Custom Windows 8.1 Image – Part 5

[This is Part 5 of 7]

Check out other parts:

Boot Reference Machine in Audit Mode

So now the Windows will enable the disabled built in administrator account and log you on. Audit mode is a special mode where the windows will enable the default built in administrator account and log on to its profile with some limited functionality.

Now that you are in Audit Mode, make sure you are still connected to the Internet without Proxy connection, and make sure the Windows is not activated and do not ever try to open any Metro Apps.

Tip: In Audit Mode, you can perform something called Profile Customization, in which you customize the profile that you are currently logged on in Audit mode (which is the default Built in administrator). This is exactly what we will do here.

So now that you are in Audit Mode, I start by doing the following Customization:

  • Change the desktop background.
  • Opening IE and click (use recommended settings) for the prompt that appears when you open IE for the first time.
  • Go to IE > IE Internet Options > Security > Local Intranet, I added *
  • I add Google as the default search provider in IE.
  • I set as the default home page in IE.
  • I go to Control Panel > Default Programs > Set your default programs, and I change the defaults for (Adobe as the default application for pdf files, Windows Media Player as the default application for all media files, Windows Photo Viewer as the default application for photos)
  • I opened MMC > Certificates> Local Computer> Trusted Root Certificate, and I added my internal root CA public key certificate as a trusted root authority.
  • I go to C:\Users and I delete the profile of the user that get created when I first installed Windows 8.1 on the Reference Machine. Then I go to Computer Management and I delete that user. This way, you will have only the default administrator and guest accounts.
  • Place some corporate internal portals in the IE favorites or tabs.
  • I delete the Event Viewer log files, by going to event viewer mmc, and right click Application, Security, and System categories and clear them. This way, the reference image will not have old events.
  • Open IE, and clear history, passwords and cookies. Close IE and do not open it again.
  • Go to Control panel> Credential Manager, and make sure no stored credentials are available there.
  • Place handy shortcuts on the desktop if you like. 

Tip: When you are in Audit Mode, any move you make will affect the customized profile that you are in. For example, when you are in audit mode, and you open c:\windows\web\ from windows explorer, then this path will get cached. When you deploy the image, users who start browsing the file system, will get suggestions to open c:\windows\web. So try not to browse any registry paths or file system paths while in audit mode to prevent windows to cache those paths and make them appear as a suggestion for all users. I usually use CMD and copy command to browse and copy files while in audit mode.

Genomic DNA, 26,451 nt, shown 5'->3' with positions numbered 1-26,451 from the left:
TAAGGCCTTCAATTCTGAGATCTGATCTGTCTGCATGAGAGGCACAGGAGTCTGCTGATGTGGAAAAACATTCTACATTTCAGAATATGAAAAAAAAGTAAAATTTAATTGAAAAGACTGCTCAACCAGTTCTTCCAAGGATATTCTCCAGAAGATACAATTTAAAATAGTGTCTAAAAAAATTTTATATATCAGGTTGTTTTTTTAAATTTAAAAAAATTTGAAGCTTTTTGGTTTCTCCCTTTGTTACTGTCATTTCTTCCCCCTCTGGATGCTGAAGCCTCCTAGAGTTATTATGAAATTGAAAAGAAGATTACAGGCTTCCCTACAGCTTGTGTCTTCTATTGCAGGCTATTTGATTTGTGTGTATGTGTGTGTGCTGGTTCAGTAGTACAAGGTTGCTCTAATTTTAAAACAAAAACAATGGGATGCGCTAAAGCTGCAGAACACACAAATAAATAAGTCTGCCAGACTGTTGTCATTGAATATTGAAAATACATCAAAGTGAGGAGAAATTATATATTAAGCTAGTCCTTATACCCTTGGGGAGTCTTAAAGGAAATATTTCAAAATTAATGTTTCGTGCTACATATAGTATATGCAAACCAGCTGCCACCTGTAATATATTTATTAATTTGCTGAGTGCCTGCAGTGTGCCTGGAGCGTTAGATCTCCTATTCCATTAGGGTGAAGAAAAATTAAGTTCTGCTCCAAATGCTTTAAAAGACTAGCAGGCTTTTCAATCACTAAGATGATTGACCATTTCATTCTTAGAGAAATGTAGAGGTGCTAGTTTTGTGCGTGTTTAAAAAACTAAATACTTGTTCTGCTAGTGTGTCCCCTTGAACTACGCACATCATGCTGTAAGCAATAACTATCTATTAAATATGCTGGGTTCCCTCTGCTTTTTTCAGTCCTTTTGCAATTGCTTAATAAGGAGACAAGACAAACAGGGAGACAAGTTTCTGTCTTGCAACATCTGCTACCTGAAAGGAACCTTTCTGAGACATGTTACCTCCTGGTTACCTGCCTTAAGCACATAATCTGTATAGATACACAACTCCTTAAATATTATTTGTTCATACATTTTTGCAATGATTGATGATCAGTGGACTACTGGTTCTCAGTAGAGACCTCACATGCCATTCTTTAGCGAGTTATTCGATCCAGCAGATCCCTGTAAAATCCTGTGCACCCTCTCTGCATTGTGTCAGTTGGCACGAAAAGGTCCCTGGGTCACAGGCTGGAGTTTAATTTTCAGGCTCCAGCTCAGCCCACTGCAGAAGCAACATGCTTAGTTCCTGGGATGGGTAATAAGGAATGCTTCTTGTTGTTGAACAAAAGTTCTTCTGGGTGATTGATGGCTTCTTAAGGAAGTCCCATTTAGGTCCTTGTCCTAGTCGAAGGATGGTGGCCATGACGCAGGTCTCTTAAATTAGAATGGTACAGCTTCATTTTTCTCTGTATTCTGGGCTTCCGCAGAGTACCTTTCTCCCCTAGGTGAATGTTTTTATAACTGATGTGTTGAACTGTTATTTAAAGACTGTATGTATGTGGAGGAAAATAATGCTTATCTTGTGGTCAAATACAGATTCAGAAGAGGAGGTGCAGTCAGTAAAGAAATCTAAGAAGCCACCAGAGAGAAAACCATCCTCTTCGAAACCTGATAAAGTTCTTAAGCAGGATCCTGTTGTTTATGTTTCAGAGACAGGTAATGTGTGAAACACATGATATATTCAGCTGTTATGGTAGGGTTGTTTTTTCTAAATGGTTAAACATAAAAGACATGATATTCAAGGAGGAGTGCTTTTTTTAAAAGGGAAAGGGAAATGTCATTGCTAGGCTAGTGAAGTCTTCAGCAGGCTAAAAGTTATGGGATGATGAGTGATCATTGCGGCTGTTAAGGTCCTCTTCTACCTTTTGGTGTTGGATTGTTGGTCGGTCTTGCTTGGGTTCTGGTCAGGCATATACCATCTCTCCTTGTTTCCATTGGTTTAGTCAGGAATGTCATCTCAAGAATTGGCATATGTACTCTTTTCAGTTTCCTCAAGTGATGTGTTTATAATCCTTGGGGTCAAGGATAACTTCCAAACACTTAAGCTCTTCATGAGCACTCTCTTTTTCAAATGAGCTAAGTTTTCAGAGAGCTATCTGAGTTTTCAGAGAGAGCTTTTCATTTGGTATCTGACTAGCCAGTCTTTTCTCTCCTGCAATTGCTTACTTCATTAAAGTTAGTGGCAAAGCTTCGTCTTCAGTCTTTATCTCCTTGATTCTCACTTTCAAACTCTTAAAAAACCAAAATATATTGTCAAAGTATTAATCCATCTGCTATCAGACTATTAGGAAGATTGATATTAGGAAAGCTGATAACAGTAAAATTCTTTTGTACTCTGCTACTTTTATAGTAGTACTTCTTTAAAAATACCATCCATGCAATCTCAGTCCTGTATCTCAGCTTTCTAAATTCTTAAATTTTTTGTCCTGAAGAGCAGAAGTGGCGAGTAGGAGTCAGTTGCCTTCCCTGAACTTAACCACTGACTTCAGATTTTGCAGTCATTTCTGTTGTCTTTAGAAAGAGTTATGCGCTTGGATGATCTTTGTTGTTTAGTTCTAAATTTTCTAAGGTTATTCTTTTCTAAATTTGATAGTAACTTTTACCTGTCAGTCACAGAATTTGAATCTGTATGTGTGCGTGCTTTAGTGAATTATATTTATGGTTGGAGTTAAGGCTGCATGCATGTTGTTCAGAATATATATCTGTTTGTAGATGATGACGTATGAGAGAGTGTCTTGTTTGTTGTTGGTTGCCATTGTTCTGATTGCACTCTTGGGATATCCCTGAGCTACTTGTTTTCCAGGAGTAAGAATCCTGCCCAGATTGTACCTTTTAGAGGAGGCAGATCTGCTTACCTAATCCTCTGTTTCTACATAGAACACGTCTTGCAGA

Note: I made a mistake once that while being in audit mode, I opened the registry editor, and I browsed to strange path and I closed the registry editor. After deploying the image to users, whenever someone tries to open the registry editor, he will find himself inside that strange path. So consider the previous tip seriously.

Now the final thing is to customize the start screen. It is very important to notice that since the machine is not licensed or activated yet, you cannot customize everything. Windows will show most of the customization options as grayed because Windows is not activated. It is absolutely OK. Do not try to be clever and tweak things. Just customize the look of things that can be customized.

Tip: I saw people and even myself, trying to search for the registry keys or file paths that allow us to do more customization and bypass the grayed settings that is caused by the fact that Windows is not activated yet. Sometimes, those files are located in hidden folders and even the SYSTEM or Built-in administrators cannot access. Only a special SID called (TRUSTED INSTALLER) have access to those files. Do not try to be smart and take ownership of those hidden folders and change things. Just do the customization of the look and feel of Windows that Windows allows you to do while it is not activated or you will screw things up, believe me.

Now it is time to customize the start screen. In my case I do the following:

  • The first thing that matters to users is to find the shutdown, restart and logoff keys, so I downloaded this PowerShell script to help creating those tiles for me.
    • From your personal machine, download a script zip file called (CreateWindowsTile) from here:
    • Take only the CreateWindowsTile.PS1 and copy it to a USB and move it to the reference machine while you are in Audit mode and past it to the desktop.
    • From the reference machine, open PowerShell using Run as administrator and type:
      • Set-ExecutionPolicy unrestricted
      • C:\users\administrator\desktop\ CreateWindowsTile.ps1
      • By running that script, three tiles will be created for you
        • Shutdown
        • Restart
        • Logoff
    • Set-ExecutionPolicy restricted.
    • Next, I populate the start screen with Office applications, control panel icon, and (Notepad, Paint, Sticky note, CMD, calculator, RDP)